I am so happy to have Robin York here on Electively Paige today. You can see my review of her recently released New Adult Contemporary Romance Deeper, read more about it, and enter for a chance to win a copy over here. As you can probably tell from my review, I’m a pretty big fan. So, without further ado, here’s Robin’s post as she tells us all about what made her decide to write Deeper.
Why I Took on the Subject of Revenge Porn
I went to college at a small school in the middle of Iowa. My sophomore year, the student body was warned that a serial rapist had been attacking women at colleges in the Midwest. We were to be careful with our IDs, which functioned as key cards to unlock the dorm doors.
We were to be careful with ourselves.
Around this time, I stayed up late writing a final paper. The paper had been due at 5 p.m., but I didn’t get it done on time. I had the flu. I was dragging. I really wanted to get this paper turned in so I could sleep.
I walked across campus alone in the middle of the night to slide the paper under my professor’s office door. On the way back to the dorm, I saw a large man approaching from the other direction.
For a few seconds, half a minute, I was afraid.
Women know this fear. It doesn’t matter how strong you are, how smart you are, how careful. No matter how great you’re feeling, how confident, you will always size up strange men. You’ll watch shadows, walk faster past dark alleyways, gauge how far you are from the closest person, the closest telephone, your car, safety.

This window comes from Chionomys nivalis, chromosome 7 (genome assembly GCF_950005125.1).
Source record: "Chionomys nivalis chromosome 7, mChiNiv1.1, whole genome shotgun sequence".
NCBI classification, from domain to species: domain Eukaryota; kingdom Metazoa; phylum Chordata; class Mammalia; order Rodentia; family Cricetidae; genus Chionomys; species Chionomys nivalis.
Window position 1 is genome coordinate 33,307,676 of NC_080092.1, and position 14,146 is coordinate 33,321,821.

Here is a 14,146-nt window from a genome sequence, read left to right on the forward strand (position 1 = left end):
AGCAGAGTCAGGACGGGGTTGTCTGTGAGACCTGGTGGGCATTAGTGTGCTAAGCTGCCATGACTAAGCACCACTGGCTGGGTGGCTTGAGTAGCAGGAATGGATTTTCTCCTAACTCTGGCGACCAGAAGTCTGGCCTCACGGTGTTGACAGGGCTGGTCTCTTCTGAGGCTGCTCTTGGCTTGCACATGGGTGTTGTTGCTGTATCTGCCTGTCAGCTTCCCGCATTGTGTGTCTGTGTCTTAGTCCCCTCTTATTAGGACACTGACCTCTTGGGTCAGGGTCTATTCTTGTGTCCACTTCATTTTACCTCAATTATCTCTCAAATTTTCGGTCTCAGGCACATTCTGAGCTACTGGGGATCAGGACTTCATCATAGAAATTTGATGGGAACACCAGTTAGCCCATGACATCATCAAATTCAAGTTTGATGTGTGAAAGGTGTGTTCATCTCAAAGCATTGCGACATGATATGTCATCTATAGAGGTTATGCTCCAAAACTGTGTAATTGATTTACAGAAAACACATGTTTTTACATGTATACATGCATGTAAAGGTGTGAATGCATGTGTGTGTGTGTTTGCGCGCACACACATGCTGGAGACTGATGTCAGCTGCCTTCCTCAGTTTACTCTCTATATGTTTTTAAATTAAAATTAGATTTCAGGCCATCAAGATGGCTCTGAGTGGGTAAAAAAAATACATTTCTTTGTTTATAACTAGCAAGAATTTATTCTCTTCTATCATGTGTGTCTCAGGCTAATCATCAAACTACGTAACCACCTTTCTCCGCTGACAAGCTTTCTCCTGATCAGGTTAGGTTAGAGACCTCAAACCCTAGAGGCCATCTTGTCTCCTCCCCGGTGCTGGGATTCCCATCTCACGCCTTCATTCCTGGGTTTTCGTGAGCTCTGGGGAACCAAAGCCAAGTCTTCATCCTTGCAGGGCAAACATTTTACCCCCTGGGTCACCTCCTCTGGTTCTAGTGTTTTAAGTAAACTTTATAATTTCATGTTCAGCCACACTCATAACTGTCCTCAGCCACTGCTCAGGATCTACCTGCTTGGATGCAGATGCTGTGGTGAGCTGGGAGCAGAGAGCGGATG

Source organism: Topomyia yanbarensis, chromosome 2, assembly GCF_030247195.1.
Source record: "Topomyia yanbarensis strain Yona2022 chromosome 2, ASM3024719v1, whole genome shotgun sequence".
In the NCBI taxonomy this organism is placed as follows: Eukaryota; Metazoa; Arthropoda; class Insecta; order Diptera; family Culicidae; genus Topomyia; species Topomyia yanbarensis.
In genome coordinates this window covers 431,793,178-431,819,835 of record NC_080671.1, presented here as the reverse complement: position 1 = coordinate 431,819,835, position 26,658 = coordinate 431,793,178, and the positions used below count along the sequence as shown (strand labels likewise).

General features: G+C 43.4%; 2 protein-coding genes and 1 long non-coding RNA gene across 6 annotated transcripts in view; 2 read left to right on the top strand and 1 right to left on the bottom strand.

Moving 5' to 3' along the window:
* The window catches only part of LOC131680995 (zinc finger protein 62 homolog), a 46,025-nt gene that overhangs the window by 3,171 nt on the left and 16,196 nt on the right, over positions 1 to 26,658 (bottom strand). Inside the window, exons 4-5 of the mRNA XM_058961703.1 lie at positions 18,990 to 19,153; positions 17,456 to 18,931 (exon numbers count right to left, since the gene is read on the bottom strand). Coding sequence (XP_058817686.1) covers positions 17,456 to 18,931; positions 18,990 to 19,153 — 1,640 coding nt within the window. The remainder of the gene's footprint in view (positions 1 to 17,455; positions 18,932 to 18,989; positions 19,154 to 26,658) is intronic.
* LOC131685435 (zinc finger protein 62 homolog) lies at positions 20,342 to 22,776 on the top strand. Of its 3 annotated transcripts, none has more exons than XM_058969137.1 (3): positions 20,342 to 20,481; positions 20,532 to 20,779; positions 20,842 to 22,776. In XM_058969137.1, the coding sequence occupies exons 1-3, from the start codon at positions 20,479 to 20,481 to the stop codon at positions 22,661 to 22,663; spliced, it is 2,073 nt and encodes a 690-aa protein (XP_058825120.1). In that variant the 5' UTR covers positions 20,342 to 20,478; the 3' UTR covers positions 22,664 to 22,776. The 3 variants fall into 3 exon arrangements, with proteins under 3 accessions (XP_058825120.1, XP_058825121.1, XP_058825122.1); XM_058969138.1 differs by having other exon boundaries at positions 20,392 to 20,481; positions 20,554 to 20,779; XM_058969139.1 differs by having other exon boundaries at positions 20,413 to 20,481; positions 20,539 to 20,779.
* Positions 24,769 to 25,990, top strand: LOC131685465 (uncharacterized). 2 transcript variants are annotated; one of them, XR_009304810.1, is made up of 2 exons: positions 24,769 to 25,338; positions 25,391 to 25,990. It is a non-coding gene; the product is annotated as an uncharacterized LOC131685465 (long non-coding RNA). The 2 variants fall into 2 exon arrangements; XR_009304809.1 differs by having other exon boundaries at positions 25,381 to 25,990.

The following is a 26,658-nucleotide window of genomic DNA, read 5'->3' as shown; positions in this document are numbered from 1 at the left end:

We’re told to do this. We’re taught to do this. We learn to do this, and it changes the landscape of our lives. We become infected with danger.
Nothing bad happens in this story.
When the man got closer, I realized I knew him. He was a football player, a friend of friends. He said hey. I said hi. End of encounter.
But I remember thinking, as I walked back to my dorm, how much I hated that I’d been afraid.
I hated that I couldn’t walk across my campus at night without fear, or without being worried I wasn’t afraid enough, or without thinking about how my actions were reckless and I could get hurt.
I hated especially that if this man had been the rapist—if I’d been raped—then I would have been blamed for it. Because I had done something “stupid.” Because I had made a bad choice, walking on my college campus, turning in my paper.
That night, I decided I wasn’t going to accept it. I wouldn’t stay indoors for fear of what might happen to me outside. I wouldn’t buddy up for my morning run, I wouldn’t choose not to live alone in London, I wouldn’t stop turning in papers at night if what I needed to do was turn in a paper at night.
And I would never accept hearing a woman was to blame when she’d been attacked and hurt by a man.
This decision changed my life, and it’s the reason I wrote a book about revenge porn.
If you’re not familiar with the term, “revenge porn” (also called “nonconsensual pornography”) occurs when someone shares intimate pictures of another person online without their consent. The stereotypical case is of an ex-lover sharing photographs of his naked girlfriend on the Internet on websites that exist for this purpose.